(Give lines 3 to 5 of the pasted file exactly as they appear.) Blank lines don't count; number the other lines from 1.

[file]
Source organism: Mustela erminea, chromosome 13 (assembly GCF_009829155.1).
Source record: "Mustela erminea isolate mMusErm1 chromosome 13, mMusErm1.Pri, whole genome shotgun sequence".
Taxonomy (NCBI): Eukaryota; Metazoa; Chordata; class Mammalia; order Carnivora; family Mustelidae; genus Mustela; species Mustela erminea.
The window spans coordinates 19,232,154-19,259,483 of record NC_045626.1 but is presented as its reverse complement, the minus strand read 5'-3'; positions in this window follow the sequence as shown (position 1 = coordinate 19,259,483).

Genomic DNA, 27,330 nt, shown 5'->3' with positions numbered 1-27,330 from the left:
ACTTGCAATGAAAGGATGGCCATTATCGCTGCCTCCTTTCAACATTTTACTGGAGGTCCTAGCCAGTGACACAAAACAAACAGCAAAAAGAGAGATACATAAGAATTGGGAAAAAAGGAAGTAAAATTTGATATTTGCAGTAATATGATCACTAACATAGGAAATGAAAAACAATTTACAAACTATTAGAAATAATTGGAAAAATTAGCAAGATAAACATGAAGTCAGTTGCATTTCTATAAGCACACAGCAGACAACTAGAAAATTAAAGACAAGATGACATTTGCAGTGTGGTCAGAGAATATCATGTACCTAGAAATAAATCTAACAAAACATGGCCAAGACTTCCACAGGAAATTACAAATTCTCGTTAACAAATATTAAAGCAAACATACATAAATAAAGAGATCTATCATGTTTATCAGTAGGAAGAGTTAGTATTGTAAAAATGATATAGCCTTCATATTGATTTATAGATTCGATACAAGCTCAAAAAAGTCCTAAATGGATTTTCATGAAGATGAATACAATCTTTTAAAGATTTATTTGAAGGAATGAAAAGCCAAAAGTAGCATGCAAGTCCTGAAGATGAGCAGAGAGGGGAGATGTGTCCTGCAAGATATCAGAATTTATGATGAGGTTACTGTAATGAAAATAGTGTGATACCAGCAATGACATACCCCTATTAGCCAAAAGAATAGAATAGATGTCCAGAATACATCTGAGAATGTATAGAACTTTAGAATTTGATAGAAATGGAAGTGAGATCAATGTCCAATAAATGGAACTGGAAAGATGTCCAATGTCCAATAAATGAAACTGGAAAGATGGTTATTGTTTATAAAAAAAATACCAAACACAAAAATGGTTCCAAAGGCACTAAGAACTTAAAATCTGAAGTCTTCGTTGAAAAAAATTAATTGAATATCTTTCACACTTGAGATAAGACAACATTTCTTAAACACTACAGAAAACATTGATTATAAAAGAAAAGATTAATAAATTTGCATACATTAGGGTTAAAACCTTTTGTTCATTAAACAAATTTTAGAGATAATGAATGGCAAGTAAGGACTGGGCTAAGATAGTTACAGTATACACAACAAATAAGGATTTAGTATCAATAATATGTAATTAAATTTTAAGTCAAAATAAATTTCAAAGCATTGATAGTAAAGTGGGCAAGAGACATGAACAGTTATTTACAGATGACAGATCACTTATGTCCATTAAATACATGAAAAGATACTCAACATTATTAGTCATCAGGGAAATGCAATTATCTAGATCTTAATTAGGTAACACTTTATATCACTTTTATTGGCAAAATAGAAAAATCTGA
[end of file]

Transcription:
Taxonomy (NCBI): Eukaryota; Metazoa; Chordata; class Mammalia; order Carnivora; family Mustelidae; genus Mustela; species Mustela erminea.
The window spans coordinates 19,232,154-19,259,483 of record NC_045626.1 but is presented as its reverse complement, the minus strand read 5'-3'; positions in this window follow the sequence as shown (position 1 = coordinate 19,259,483).

Genomic DNA, 27,330 nt, shown 5'->3' with positions numbered 1-27,330 from the left: